News and notes related to the Syracuse-West Virginia game trickling in today. Let's do things.
This week's winner of "The Bone?" Mike Holmes, who wrests the honor from usual winner Derrell Smith. The Bone is of course the award for the defensive player who has the biggest hit each game and comes from the mind of DC Scott Shafer. Shafer was called out for praise by West Viriginia "CEO" Bill Stewart in regards to Syracuse's rejuvenated defense.
"This guy, Scott Shafer, their coordinator, is helter skelter. They line up in different fronts and coming after you."
Stewart also had kind, albeit slightly uncomfortable, words for the effort that Syracuse players have been putting forth all season:
"What I saw on film against Minnesota, Northwestern, Maine, every game, even Penn State - Penn State's a good football team and Syracuse gave them a pretty good battle - is young men straining and playing hard."
Keep on straining, young men. One guy who's been straining particularly well is Mike Williams. We all know Mike is having a tremendous year, but are you aware with just how tremendous he's doing at this standpoint?
Williams is on pace to catch 98 passes this season for 1,495 yards and 12 touchdowns. If he hits those marks, Williams will obliterate school records for most catches and receiving yards in a season. He could also break former Pitt receiver Larry Fitzgerald’s Big East record of 92 catches in 2003.
Despite playing in an offense not based in Cincinnati, Williams leads every receiving category in the Big East and is ranked among the national leaders. Williams is seventh nationally with an average of 8.2 catches per game; he’s fifth nationally in receiving yards per game at 124.6; and he’s third nationally in total receiving yards with 623.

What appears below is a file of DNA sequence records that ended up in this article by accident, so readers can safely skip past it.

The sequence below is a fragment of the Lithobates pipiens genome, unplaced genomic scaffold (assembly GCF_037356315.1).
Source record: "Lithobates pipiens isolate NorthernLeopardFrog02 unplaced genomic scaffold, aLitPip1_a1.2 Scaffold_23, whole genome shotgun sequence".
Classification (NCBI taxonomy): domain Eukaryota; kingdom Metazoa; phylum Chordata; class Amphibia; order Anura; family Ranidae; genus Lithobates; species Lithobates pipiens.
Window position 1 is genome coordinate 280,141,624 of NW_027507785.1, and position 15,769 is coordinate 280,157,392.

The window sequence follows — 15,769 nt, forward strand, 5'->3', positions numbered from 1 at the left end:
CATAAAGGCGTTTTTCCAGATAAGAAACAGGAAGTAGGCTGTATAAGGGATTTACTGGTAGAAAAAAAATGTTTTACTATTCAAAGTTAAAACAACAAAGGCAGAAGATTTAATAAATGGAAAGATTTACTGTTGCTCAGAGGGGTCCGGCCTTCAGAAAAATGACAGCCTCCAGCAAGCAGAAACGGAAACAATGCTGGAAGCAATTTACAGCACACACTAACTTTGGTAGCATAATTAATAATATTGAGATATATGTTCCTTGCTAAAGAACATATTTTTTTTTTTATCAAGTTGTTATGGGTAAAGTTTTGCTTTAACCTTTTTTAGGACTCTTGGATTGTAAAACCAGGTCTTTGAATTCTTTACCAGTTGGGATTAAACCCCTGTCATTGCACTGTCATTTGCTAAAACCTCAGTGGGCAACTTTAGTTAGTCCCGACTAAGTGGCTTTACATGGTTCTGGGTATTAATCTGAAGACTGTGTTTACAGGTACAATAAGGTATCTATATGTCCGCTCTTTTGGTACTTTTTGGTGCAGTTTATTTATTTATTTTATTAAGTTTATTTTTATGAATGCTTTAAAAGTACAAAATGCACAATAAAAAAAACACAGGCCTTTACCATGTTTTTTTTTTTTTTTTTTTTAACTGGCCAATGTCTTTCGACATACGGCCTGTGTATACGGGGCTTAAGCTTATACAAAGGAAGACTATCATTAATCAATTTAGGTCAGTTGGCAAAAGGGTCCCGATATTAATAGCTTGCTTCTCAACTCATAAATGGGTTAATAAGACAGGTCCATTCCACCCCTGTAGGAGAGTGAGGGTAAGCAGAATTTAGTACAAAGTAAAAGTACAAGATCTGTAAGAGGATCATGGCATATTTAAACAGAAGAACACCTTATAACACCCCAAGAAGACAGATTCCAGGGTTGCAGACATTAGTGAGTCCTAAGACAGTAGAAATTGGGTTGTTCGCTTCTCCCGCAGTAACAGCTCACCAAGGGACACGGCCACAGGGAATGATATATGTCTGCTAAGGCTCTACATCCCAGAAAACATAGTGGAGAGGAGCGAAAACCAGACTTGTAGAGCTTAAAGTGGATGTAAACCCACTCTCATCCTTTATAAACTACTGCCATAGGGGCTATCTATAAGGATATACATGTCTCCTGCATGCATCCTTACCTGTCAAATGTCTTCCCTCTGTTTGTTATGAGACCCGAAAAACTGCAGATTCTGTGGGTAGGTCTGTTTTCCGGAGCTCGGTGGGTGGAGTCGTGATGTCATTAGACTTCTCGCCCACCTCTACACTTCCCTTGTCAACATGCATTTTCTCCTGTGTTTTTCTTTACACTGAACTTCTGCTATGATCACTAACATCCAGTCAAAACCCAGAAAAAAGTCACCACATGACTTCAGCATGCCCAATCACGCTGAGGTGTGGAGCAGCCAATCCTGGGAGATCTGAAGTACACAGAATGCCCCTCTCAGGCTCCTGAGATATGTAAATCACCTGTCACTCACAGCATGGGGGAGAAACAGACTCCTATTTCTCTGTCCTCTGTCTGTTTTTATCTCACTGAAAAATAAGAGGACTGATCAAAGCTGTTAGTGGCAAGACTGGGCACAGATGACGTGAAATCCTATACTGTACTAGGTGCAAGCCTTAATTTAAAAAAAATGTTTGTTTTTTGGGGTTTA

Check the stats yourself. As good as Minn's Eric Decker looked against us and has looked all year, Williams isn't very far behind him in receptions or yardage. ESPN's Brian Bennett even says Williams is the best receiver in the conference right now, ahead of Cincy's Marty Gilyard.
All things considered, it's actually shaping up to be a better-than-expected year for Lavar Lobdell as well. The forgotten senior has worked his way into the rotation for four catches so far. Doesn't sound like much but remember this guy was relegated to the bottom of the depth chart in August. Nice to see he's rebounded.
Another player who deserves some kudos is kicker Ryan LICHTENSTEIN!!! The infamous former-walk-on is probably the Big East special teams player of the year so far, converting 9 of 10 field goals including the clutch Northwestern game-winner.
The Charleston Gazette does a profile piece of DE Mikhail Marinovich, he of football, hookahs and male modeling.
"I'd say I'm a football player first, then a student, shop owner and then model."
Priorities in check. So that's nice. Mikhail has six tackles, three pass breakups, a sack and a fumble recovery on the season, a year that he notes is completely different than last year in terms of atmosphere:
"I firmly believe this is a completely different team from last year," said the end. "The discipline, the higher expectations ... expecting more out of yourself, is different. It's really a changed environment."
Thanks again, Greggers.
Finally, a couple interesting tidbits from Donnie regarding the strength of schedule and attendance:
Based on cummulative opposition, Syracuse has played the 17th toughest schedule in the country among combined FBS and FCS teams. West Virginia and UConn are tied for eighth nationally for toughest schedules; Pittsburgh is 13th.
Syracuse is averaging 41,162 per home game at the Carrier Dome this season. The Orange ranks 56th nationally in average attendance. its actually only six spots behind Rutgers, which has a new stadium addition. And the Orange is five spots ahead of Connecticut. Syracuse is fourth among Big East teams overall in average attendance.